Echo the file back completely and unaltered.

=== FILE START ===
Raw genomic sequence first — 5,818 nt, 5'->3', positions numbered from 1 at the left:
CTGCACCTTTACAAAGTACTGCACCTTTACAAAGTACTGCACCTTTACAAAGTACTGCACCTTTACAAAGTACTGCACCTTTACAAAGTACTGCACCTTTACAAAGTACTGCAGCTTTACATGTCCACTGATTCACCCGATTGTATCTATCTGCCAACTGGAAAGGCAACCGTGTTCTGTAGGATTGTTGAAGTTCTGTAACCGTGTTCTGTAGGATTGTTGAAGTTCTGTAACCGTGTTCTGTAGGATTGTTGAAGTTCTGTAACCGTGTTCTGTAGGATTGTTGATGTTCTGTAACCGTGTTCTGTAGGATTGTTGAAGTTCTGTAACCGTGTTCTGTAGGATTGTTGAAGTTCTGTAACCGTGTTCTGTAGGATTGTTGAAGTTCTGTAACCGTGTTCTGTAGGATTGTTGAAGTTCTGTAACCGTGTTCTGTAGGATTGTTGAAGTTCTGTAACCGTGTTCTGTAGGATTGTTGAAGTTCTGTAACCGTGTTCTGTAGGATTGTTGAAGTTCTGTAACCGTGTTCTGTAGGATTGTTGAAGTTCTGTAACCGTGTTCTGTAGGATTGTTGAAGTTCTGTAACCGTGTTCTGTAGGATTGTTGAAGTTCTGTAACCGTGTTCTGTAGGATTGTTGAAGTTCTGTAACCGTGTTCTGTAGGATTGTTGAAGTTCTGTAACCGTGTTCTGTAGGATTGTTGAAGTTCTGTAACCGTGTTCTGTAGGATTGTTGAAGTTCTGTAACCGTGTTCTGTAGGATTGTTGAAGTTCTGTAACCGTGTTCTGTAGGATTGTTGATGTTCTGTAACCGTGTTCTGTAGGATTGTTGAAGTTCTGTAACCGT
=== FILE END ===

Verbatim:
Raw genomic sequence first — 5,818 nt, 5'->3', positions numbered from 1 at the left:
CTGCACCTTTACAAAGTACTGCACCTTTACAAAGTACTGCACCTTTACAAAGTACTGCACCTTTACAAAGTACTGCACCTTTACAAAGTACTGCACCTTTACAAAGTACTGCAGCTTTACATGTCCACTGATTCACCCGATTGTATCTATCTGCCAACTGGAAAGGCAACCGTGTTCTGTAGGATTGTTGAAGTTCTGTAACCGTGTTCTGTAGGATTGTTGAAGTTCTGTAACCGTGTTCTGTAGGATTGTTGAAGTTCTGTAACCGTGTTCTGTAGGATTGTTGATGTTCTGTAACCGTGTTCTGTAGGATTGTTGAAGTTCTGTAACCGTGTTCTGTAGGATTGTTGAAGTTCTGTAACCGTGTTCTGTAGGATTGTTGAAGTTCTGTAACCGTGTTCTGTAGGATTGTTGAAGTTCTGTAACCGTGTTCTGTAGGATTGTTGAAGTTCTGTAACCGTGTTCTGTAGGATTGTTGAAGTTCTGTAACCGTGTTCTGTAGGATTGTTGAAGTTCTGTAACCGTGTTCTGTAGGATTGTTGAAGTTCTGTAACCGTGTTCTGTAGGATTGTTGAAGTTCTGTAACCGTGTTCTGTAGGATTGTTGAAGTTCTGTAACCGTGTTCTGTAGGATTGTTGAAGTTCTGTAACCGTGTTCTGTAGGATTGTTGAAGTTCTGTAACCGTGTTCTGTAGGATTGTTGAAGTTCTGTAACCGTGTTCTGTAGGATTGTTGAAGTTCTGTAACCGTGTTCTGTAGGATTGTTGAAGTTCTGTAACCGTGTTCTGTAGGATTGTTGATGTTCTGTAACCGTGTTCTGTAGGATTGTTGAAGTTCTGTAACCGT